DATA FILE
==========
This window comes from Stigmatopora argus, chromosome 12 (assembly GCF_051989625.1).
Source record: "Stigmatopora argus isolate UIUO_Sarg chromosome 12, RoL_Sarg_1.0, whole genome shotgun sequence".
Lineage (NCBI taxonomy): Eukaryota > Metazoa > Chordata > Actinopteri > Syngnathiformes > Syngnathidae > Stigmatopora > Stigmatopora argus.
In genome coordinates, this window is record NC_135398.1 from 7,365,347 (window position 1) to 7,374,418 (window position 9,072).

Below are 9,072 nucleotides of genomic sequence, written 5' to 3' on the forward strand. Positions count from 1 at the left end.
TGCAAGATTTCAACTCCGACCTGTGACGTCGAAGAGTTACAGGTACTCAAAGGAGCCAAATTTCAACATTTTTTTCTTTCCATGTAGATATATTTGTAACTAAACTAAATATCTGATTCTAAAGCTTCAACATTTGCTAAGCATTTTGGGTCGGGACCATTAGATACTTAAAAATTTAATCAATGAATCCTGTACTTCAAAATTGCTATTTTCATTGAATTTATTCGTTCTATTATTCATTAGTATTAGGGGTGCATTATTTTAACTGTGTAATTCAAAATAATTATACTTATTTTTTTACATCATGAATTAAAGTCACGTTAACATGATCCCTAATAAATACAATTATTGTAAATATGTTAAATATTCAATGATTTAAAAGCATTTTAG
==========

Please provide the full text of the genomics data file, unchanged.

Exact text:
This window comes from Stigmatopora argus, chromosome 12 (assembly GCF_051989625.1).
Source record: "Stigmatopora argus isolate UIUO_Sarg chromosome 12, RoL_Sarg_1.0, whole genome shotgun sequence".
Lineage (NCBI taxonomy): Eukaryota > Metazoa > Chordata > Actinopteri > Syngnathiformes > Syngnathidae > Stigmatopora > Stigmatopora argus.
In genome coordinates, this window is record NC_135398.1 from 7,365,347 (window position 1) to 7,374,418 (window position 9,072).

Below are 9,072 nucleotides of genomic sequence, written 5' to 3' on the forward strand. Positions count from 1 at the left end.
TGCAAGATTTCAACTCCGACCTGTGACGTCGAAGAGTTACAGGTACTCAAAGGAGCCAAATTTCAACATTTTTTTCTTTCCATGTAGATATATTTGTAACTAAACTAAATATCTGATTCTAAAGCTTCAACATTTGCTAAGCATTTTGGGTCGGGACCATTAGATACTTAAAAATTTAATCAATGAATCCTGTACTTCAAAATTGCTATTTTCATTGAATTTATTCGTTCTATTATTCATTAGTATTAGGGGTGCATTATTTTAACTGTGTAATTCAAAATAATTATACTTATTTTTTTACATCATGAATTAAAGTCACGTTAACATGATCCCTAATAAATACAATTATTGTAAATATGTTAAATATTCAATGATTTAAAAGCATTTTAG